Hugh Austin Curtis

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Hugh Austin Curtis
Member of the British Columbia Legislative Assembly
for Saanich and the Islands
In office
August 30, 1972 – October 22, 1986
Preceded by John Douglas Tisdalle
Succeeded by Mel Couvelier
Terry Huberts
Minister of Municipal Affairs and Housing of British Columbia
In office
Premier Bill Bennett
Minister of Finance
In office
Premier Bill Bennett
Bill Vander Zalm
Personal details
Born (1932-10-03)October 3, 1932
Victoria, British Columbia
Died May 27, 2014(2014-05-27) (aged 81)
Victoria, British Columbia
Political party Social Credit
Progressive Conservative (1972-1974)
Spouse(s) Sheila Diane Harford
Children Gary, Dave, Susan
Profession sales

Hugh Austin Curtis (October 3, 1932 – May 27, 2014) was a sales manager and political figure in British Columbia. He represented Saanich and the Islands in the Legislative Assembly of British Columbia from 1972 to 1986 as a Progressive Conservative then Social Credit member.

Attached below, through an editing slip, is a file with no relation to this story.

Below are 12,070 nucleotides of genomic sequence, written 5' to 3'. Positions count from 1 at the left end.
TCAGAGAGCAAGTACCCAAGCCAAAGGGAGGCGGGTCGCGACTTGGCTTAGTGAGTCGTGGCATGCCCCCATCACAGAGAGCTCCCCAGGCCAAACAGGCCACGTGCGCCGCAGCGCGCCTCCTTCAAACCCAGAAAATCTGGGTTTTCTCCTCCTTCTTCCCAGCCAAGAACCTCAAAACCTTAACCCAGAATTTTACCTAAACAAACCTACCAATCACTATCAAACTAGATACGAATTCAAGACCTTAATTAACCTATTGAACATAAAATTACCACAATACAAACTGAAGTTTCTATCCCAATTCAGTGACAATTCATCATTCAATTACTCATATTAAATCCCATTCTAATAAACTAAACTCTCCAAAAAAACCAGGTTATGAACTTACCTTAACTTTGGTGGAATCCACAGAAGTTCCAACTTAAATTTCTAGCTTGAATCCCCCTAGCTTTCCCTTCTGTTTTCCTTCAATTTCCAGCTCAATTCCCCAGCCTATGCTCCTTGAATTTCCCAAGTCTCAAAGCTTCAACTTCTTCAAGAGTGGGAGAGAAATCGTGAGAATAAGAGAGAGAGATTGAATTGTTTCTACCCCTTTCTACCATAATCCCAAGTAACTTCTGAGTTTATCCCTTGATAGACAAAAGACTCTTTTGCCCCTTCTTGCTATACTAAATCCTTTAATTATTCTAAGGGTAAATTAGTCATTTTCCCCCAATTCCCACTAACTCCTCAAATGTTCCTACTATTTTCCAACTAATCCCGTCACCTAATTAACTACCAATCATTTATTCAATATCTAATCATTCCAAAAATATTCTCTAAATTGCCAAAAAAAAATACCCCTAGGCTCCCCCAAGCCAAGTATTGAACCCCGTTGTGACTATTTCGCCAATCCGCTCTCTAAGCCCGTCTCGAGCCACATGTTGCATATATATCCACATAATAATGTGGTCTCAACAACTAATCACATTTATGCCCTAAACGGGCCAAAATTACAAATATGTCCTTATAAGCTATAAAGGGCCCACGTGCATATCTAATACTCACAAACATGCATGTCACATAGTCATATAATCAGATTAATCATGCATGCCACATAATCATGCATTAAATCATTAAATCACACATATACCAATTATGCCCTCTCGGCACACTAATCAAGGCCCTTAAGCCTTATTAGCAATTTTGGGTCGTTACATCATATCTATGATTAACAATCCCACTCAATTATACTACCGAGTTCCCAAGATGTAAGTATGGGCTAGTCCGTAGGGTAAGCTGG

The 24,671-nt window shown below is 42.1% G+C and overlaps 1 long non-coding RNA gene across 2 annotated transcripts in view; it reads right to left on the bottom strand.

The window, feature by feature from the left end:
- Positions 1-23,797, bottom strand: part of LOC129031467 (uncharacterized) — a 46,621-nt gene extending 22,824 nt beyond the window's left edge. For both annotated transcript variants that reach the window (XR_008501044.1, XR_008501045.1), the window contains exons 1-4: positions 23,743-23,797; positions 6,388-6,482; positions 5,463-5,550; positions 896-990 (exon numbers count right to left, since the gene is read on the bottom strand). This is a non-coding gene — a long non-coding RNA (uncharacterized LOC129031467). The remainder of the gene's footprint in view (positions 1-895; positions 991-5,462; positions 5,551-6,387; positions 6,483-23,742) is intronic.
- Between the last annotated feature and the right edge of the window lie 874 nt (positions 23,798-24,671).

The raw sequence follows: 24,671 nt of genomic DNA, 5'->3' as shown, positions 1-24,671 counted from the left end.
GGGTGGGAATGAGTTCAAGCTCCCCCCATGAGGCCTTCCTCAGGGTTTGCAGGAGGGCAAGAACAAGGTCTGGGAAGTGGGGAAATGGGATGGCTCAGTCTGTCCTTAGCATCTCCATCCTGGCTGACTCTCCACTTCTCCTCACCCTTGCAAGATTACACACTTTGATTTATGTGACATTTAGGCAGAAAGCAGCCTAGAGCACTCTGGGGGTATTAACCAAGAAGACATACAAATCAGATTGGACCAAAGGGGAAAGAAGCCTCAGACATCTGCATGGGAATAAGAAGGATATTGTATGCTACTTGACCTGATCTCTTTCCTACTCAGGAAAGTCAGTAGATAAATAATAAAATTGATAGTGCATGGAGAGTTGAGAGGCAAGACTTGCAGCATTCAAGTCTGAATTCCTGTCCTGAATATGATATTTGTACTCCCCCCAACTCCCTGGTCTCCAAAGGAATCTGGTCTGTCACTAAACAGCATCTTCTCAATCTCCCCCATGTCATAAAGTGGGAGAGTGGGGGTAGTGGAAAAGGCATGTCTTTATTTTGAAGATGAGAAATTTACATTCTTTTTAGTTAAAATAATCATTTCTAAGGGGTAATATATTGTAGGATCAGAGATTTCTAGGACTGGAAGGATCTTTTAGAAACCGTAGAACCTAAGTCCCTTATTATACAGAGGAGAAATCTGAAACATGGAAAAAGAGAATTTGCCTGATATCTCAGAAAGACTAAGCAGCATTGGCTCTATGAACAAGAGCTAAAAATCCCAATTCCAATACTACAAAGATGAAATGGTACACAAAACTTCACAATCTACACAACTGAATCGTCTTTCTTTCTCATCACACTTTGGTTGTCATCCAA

He was born in Victoria, British Columbia,[1] the son of Austin Ivor Curtis and Helen Shepherd, and was educated there. In 1957, he married Sheila Diane Halford.

Curtis served on the municipal council for Saanich and was mayor from 1964 to 1973.[1] He left the Progressive Conservatives to join the Social Credit party in 1974.[2] Curtis served in the provincial cabinet as Minister of Municipal Affairs and Housing, as Provincial Secretary and Minister of Government Services, and as Minister of Finance.[1]

In 2002, he was awarded the Freeman of Saanich distinction.[3]

He died of cancer on May 27, 2014 in a Victoria hospital.[4][5]


  1. ^ a b c Normandin, P G (1985). Canadian Parliamentary Guide, 1985. 
  2. ^ "B.C. Tories in deep financial trouble". Calgary Herald. August 12, 1974. p. 6. Retrieved 2012-04-10. 
  3. ^ "Hugh Curtis (1975 - 1978)". Local Government Department History. Ministry of Community, Sport and Cultural Development. Retrieved 29 May 2014. 
  4. ^ Hugh Curtis, B.C. finance minister during the restraint era, dead at 81
  5. ^ Hugh Curtis, classy politician who forged change in tough times - Times Colonist